Rodeo has an active Chamber of Commerce, as well as 14 different service clubs and community organizations. Among them are the Rodeo Rotary Club, the Lions Club, Rodeo Bass Club, and the Rodeo Municipal Advisory Council.
Lone Tree Point provides a beautiful setting for a picnic by the bay. Hikers and bikers enjoy Rodeo Creek Trail, stretching 3 miles from Highway 4 to the bay.
For thousands of years, Rodeo was home to the Ohlone Indians. The arrival of Spanish explorers and the resulting land grants during the 1800's transformed the area from a quiet Indian enclave to a bustling center of ranching, meat packing, lumber yards and shipping.
Rodeo was founded in 1890 when the Union Stock Yard Company was formed for the purpose of canning and packing meat. Rodeo (pronounced Ro-day-o) gets its name from the cattle, sheep and hog round-ups (also known as rodeos) which took place at the Union Stock Yards.
The end of the 1800's saw the end of meat packing in Rodeo and the advent of the petroleum and refining industry. In 1895, Union Oil Company purchased land and a wharf from the Humbolt Lumber Company. The first crude oil still was installed in 1896 and over 100 years later ConocoPhillips Petroleum San Francisco Area Refinery currently operates in Rodeo.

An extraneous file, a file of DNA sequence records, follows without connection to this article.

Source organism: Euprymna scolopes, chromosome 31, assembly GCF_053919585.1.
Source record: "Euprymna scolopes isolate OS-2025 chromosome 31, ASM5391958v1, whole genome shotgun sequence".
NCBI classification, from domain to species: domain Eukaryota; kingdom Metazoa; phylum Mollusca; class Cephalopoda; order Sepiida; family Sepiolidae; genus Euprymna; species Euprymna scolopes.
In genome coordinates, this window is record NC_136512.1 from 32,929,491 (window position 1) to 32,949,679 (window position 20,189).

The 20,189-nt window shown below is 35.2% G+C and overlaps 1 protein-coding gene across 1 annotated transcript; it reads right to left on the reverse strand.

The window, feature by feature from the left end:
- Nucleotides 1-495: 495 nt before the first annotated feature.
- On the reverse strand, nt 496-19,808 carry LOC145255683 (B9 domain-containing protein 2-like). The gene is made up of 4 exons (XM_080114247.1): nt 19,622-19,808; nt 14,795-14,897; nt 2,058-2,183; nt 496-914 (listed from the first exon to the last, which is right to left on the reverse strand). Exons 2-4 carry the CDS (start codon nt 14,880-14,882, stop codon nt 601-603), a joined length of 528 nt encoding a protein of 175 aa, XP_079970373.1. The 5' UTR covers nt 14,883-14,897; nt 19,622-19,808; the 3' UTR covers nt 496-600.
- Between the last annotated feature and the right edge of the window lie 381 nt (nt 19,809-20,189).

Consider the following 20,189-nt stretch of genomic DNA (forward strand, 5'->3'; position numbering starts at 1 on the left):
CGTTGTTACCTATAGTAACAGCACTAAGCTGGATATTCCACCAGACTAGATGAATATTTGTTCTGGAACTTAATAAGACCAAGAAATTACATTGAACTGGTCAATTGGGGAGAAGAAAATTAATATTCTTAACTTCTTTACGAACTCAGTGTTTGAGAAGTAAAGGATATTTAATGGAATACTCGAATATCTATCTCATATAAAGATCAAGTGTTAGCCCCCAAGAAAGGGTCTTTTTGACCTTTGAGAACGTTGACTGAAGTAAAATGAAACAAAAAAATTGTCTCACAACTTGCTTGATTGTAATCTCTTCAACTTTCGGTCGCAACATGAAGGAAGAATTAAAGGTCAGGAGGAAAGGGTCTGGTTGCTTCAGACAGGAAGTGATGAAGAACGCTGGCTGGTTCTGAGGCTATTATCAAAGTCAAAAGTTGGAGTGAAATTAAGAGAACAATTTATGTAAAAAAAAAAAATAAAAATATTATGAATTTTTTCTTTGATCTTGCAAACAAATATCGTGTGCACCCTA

Today, the population of Rodeo has grown to over 11,000, but the small town atmosphere that characterized Rodeo around the turn of the century still exists today. Residents are fiercely proud of their historic waterfront community and are highly involved in community activities and civic affairs. Rodeo boasts 14 different local service clubs, recreation groups, homeowners associations and advisory committees. They all have one thing in common, a deep love for the town and a strong desire to see its tremendous potential realized.
Rodeo offers a stable, safe and progressive community where long-time residents welcome new neighbors.